In the early 1990s, people travelling through Philadelphia International Airport (PHL) did not have many options if they wanted to eat, drink or buy something while waiting to board a flight.
Back then, PHL, like most airports, offered typical airport fare: simple, limited-menu choices of the fast-food variety. Customers typically paid considerably – sometimes notoriously – more at the airport for food and beverages, which were purchased at dull concession stands designed to move people in and out quickly.
If someone wished to buy something other than food and beverages, their options were primarily restricted to newspapers, magazines, incidentals and some souvenirs.
Prior to the mid 1990s, people did not come to the airport expecting to pay reasonable prices for food and beverages that were high in quality and rich in variety. They certainly did not come to the airport expecting to pass the time prior to their flight browsing in the shops of national brands in a ‘shopping mall’ or enjoying a good meal in a restaurant.
Fortunately, in the last ten years, the airport landscape at PHL has changed dramatically. A comprehensive physical makeover, highlighted by the construction of two state-of-the-art terminals, has been complemented by a sweeping overhaul of the airport’s concessions programme.
While overpriced items lacking quality and variety characterised PHL’s concessions a decade ago, today it boasts an industry-acclaimed food, beverage and retail programme.
In the last few years, PHL’s concessions have been recognised with numerous awards. In 2004, the airport’s 155 food, beverage and retail locations generated unprecedented sales totalling nearly $108m, with revenue to the airport totalling $10.5m. These totals represent astounding increases of 474% and 190%, respectively, from a decade ago.
So how did PHL’s concessions evolve from an underwhelming collection of primitive locations offering pricey airport fare to a hallmark of industry excellence?
By 1994, the city of Philadelphia, which owns and operates PHL, acknowledged that the airport’s concessions needed to be completely revamped. The city entered into a long-term agreement with Marketplace Redwood LP (Marketplace) to develop, lease and manage PHL concessions.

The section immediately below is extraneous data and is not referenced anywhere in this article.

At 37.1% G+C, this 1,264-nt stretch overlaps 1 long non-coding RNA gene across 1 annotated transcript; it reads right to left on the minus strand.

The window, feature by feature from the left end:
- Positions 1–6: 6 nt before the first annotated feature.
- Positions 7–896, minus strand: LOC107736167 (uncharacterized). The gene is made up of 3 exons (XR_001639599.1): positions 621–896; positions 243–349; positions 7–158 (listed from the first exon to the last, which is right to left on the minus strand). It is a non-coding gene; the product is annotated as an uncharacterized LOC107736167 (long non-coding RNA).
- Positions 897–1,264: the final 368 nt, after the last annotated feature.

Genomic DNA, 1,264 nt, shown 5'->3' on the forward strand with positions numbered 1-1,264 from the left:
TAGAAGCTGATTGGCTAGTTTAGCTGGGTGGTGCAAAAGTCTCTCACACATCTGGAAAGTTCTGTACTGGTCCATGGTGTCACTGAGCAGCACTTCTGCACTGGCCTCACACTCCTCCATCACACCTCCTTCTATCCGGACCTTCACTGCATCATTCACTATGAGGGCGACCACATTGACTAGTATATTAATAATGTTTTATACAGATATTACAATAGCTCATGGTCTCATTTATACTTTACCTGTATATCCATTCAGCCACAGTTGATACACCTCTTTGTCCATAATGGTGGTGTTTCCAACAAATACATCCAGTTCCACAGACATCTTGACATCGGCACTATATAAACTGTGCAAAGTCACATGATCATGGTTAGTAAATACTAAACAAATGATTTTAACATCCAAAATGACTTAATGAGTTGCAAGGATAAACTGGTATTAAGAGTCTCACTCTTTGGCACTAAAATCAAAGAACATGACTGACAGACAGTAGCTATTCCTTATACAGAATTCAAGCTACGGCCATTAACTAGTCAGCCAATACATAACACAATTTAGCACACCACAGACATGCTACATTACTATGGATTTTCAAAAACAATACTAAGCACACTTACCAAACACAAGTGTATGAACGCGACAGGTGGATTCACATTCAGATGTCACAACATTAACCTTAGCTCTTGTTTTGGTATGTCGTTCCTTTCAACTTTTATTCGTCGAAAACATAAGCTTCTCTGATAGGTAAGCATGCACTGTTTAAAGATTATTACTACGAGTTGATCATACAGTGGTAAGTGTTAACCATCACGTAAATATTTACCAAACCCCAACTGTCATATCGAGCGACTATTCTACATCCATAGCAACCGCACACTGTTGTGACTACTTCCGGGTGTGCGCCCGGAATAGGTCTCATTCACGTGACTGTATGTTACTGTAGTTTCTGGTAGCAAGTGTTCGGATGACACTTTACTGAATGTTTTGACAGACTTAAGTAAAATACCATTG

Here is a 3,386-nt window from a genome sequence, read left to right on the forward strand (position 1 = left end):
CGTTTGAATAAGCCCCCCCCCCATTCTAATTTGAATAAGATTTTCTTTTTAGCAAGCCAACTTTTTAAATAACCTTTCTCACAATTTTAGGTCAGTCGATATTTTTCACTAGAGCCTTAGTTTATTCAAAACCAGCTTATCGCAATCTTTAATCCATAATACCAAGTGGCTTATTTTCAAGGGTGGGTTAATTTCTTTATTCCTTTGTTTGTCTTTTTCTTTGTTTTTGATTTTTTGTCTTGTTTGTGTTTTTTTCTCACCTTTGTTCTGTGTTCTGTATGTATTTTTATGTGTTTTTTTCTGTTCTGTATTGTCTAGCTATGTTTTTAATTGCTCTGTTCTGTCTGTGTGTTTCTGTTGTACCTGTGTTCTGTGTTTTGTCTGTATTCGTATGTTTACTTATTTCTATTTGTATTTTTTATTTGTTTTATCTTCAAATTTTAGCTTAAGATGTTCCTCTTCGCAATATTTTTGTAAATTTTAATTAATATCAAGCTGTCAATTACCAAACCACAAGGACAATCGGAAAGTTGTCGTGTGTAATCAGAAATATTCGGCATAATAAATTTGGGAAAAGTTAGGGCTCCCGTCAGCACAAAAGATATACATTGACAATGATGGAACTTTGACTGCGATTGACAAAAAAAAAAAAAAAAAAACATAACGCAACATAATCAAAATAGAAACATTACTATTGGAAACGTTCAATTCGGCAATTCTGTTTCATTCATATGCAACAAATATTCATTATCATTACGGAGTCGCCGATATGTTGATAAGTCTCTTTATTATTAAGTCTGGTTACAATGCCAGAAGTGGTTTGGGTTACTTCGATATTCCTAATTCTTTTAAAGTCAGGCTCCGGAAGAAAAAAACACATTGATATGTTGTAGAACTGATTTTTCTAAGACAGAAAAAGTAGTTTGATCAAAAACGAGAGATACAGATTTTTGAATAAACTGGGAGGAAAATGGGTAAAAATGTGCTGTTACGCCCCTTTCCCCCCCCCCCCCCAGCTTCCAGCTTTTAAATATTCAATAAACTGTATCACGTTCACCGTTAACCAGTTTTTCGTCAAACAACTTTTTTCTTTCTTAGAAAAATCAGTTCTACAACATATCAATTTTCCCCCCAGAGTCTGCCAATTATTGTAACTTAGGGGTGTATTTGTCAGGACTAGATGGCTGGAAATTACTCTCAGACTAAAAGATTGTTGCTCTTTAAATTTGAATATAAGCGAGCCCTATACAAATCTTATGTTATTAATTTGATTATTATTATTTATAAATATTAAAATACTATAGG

Marketplace embarked on an ambitious plan to redevelop the airport’s concessions programme. It focused on enhancing passenger satisfaction, optimising revenue, establishing PHL as a welcoming and impressive gateway and providing meaningful participation for disadvantaged business enterprises (DBEs). It sought to accomplish its mission by:
- Creating a first-class retail, food, beverage and services programme
- Increasing sales overall and sales per enplanement
- Offering a blend of national and local brands
- Providing opportunities for local businesses and DBE
- Imposing a street pricing policy and establishing a Philadelphia identity for the programme
The Marketplace blueprint encompassed 100,000ft² of retail space. The focus of the project was Philadelphia Marketplace at the Airport, an innovative design concept encompassing a 45,000ft² retail gallery ‘town square’ in the middle of the airport.
The Marketplace centrepiece is a spacious food court anchored by
TGI Friday’s and complemented by an assortment of national and local eating establishments.
Like the food court, the Marketplace retail component was designed to incorporate a tenant mix of national and local brand names, mixed in with nationally recognised merchants.
The success of the PHL concessions programme has been underscored by the recognition it has consistently received from the aviation industry. In addition to the Griesbach Award for best overall concessions, the programme has won numerous other industry honours.
As the awards suggest, innovation is a driving force in the success and appeal of the PHL concessions programme. Marketplace has taken a daring approach to exploring and introducing new concepts into airport merchandising. The UPS Store and Airport Wireless / Palm One are just two examples.